Adolescents and oral health 

Foods to Avoid:

There are some foods that should be avoided while the treatment lasts:

– Hard foods, such as nuts or stale bread.

– Sticky foods, such as candy or gum.

– Be careful with pitted olives and ice.

– When eating sandwiches or raw vegetables and fruits (such as carrots or apples) it is best to cut them into small pieces that are easier to chew.

Care of orthodontic appliances:

If the appliance is removable, you have to be very careful with knocks. A deformed device is useless! It is also important to make sure where it rests when it is not in our mouth to avoid losses and not take it off for longer than necessary so that the treatment is not interrupted.

With the fixed ones, it is necessary to avoid bending the wires or detaching parts of the device. Nor should we bite hard objects such as pencils or pens, or use toothpicks. At first, it will be more difficult to eliminate some habits that we are used to and that can be harmful, but it is important to bear in mind that it is a treatment that must be taken care of for a long period of time and that we cannot be irresponsible if we want to show a nice smile as soon as possible. If you notice any deformity in the device or any part comes loose, you should go to the dentist as soon as possible to fix it.

What Is An Orthodontic Treatment?

We call orthodontic treatment all those processes of correction of the position of the teeth to improve the aesthetics, occlusion, and functionality of the same.

In principle, anyone with a healthy mouth can undergo orthodontic treatment. The degree of severity of the malpositions will determine its duration and cost, and the choice of one orthodontic system or another will be made according to the patient’s priorities.

At What Age Can Orthodontic Treatment Be Started?

Although from the age of 6 molars usually erupt and the orthodontist is already capable of evaluating the child’s mouth, the ideal age to start orthodontic treatment is around 7-8 years.

At this age, the child has already experienced enough bone growth for the dentist to detect abnormalities in the normal growth of the teeth or the position of the jawbones.

In the cases of children of growing age, an interceptive orthodontic treatment will be put. In this case, either thanks to the use of fixed or removable appliances, we can act directly on the child’s jawbones and guide the correct eruption of the teeth.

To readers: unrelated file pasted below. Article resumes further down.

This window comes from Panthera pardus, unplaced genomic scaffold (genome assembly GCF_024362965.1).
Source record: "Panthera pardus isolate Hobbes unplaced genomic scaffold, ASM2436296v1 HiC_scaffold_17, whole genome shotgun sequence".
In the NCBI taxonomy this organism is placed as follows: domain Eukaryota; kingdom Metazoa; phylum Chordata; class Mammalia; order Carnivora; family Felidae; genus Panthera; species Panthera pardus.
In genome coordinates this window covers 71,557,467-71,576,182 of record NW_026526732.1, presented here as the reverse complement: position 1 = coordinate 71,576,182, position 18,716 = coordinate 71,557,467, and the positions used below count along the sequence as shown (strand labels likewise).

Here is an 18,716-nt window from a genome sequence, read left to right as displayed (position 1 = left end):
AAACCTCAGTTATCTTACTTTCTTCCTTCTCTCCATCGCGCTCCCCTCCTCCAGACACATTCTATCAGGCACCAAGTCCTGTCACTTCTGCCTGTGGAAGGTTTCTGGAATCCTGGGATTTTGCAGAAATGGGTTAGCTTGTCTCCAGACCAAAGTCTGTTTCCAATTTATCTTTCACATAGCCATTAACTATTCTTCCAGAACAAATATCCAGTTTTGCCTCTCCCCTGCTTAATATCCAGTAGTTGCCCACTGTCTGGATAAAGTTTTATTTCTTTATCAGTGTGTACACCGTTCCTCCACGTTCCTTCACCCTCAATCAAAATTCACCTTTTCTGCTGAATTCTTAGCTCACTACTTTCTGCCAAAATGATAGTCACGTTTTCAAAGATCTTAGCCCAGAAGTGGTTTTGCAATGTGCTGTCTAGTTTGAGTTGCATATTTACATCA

In this way, we can correct problems of facial asymmetries or abnormal positions of the maxillary bones that, if not treated at an early age, can only be treated through a combined treatment of orthodontics and orthognathic surgery at the hospital level.

How Do You Start Orthodontic Treatment?

All orthodontic treatment begins with a previous study. That is to say: diagnostic tests – intraoral and extraoral photos, radiographs, cephalometric and models – that allow each case to be analyzed and a specific treatment plan adjusted to the needs of each patient.

Orthodontic Problem


Mounted teeth without space for correct alignment.


The anterior teeth do not contact when closing the mouth. It is a problem that can be bone (associated with the growth of the jaws) and that can also be caused or aggravated by lack of space for the teeth and by habits of very long use of the pacifier, thumb sucking, and atypical swallowing.

Deep bite or overbite

The upper teeth over-cover the lower ones. Sometimes to such a severe degree that the lower incisors rest on the palatal mucosa.


The overjet is a condition in which there is an excessive distance between the upper and lower incisors, with the upper incisors positioned far in front of the lower ones.

This situation usually accompanies certain so-called Class II malocclusions. It can be due to an incorrect position of the teeth, jaws, or a combination of both.

Congenital Absence of Teeth or Agenesis

Some people may have a congenital absence of one or more teeth. This is known as agenesis.

Generally, when there is agenesis, the rest of the teeth are in incorrect positions (malocclusions) and require orthodontic treatment.

Anterior or Inverted Crossbite

The reverse bite or anterior crossbite occurs when the upper teeth are behind the lower teeth. It is a problem that may be due to an incorrect incisor inclination but it is generally a skeletal problem: the upper jaw is small (Maxillary Hypoplasia), the lower jaw or mandible is large (Mandibular Hyperplasia or Prognathism) or there is a combination of both bone problems.

Posterior Crossbite

Posterior crossbite occurs when the posterosuperior teeth are positioned inside the lower ones. It is a common problem in those with a narrow or pointed palate (palatal compression).